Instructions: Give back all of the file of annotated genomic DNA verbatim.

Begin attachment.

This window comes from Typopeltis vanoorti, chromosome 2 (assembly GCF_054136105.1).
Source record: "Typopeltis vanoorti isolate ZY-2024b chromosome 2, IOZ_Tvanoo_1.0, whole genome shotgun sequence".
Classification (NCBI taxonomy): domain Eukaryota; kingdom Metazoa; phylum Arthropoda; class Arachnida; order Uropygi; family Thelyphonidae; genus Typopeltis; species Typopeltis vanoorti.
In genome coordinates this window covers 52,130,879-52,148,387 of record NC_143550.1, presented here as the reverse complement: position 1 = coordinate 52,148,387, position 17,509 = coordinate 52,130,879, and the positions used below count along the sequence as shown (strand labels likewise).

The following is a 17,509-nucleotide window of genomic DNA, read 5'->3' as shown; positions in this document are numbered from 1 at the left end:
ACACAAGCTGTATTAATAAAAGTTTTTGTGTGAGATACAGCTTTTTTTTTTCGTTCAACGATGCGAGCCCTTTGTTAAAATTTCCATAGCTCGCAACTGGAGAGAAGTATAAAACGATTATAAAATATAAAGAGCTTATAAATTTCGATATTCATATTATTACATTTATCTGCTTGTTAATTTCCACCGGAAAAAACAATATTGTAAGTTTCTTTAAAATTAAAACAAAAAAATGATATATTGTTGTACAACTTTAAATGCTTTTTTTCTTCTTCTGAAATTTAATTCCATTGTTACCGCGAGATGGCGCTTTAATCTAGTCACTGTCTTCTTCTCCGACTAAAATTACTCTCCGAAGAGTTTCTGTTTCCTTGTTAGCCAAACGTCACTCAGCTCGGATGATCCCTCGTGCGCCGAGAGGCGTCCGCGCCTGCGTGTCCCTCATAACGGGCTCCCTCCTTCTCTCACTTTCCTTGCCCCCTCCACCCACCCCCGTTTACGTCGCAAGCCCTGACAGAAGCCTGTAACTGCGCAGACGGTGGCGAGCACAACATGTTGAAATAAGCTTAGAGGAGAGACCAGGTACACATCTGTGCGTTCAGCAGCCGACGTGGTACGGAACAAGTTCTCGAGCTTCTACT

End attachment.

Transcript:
This window comes from Typopeltis vanoorti, chromosome 2 (assembly GCF_054136105.1).
Source record: "Typopeltis vanoorti isolate ZY-2024b chromosome 2, IOZ_Tvanoo_1.0, whole genome shotgun sequence".
Classification (NCBI taxonomy): domain Eukaryota; kingdom Metazoa; phylum Arthropoda; class Arachnida; order Uropygi; family Thelyphonidae; genus Typopeltis; species Typopeltis vanoorti.
In genome coordinates this window covers 52,130,879-52,148,387 of record NC_143550.1, presented here as the reverse complement: position 1 = coordinate 52,148,387, position 17,509 = coordinate 52,130,879, and the positions used below count along the sequence as shown (strand labels likewise).

The following is a 17,509-nucleotide window of genomic DNA, read 5'->3' as shown; positions in this document are numbered from 1 at the left end:
ACACAAGCTGTATTAATAAAAGTTTTTGTGTGAGATACAGCTTTTTTTTTTCGTTCAACGATGCGAGCCCTTTGTTAAAATTTCCATAGCTCGCAACTGGAGAGAAGTATAAAACGATTATAAAATATAAAGAGCTTATAAATTTCGATATTCATATTATTACATTTATCTGCTTGTTAATTTCCACCGGAAAAAACAATATTGTAAGTTTCTTTAAAATTAAAACAAAAAAATGATATATTGTTGTACAACTTTAAATGCTTTTTTTCTTCTTCTGAAATTTAATTCCATTGTTACCGCGAGATGGCGCTTTAATCTAGTCACTGTCTTCTTCTCCGACTAAAATTACTCTCCGAAGAGTTTCTGTTTCCTTGTTAGCCAAACGTCACTCAGCTCGGATGATCCCTCGTGCGCCGAGAGGCGTCCGCGCCTGCGTGTCCCTCATAACGGGCTCCCTCCTTCTCTCACTTTCCTTGCCCCCTCCACCCACCCCCGTTTACGTCGCAAGCCCTGACAGAAGCCTGTAACTGCGCAGACGGTGGCGAGCACAACATGTTGAAATAAGCTTAGAGGAGAGACCAGGTACACATCTGTGCGTTCAGCAGCCGACGTGGTACGGAACAAGTTCTCGAGCTTCTACT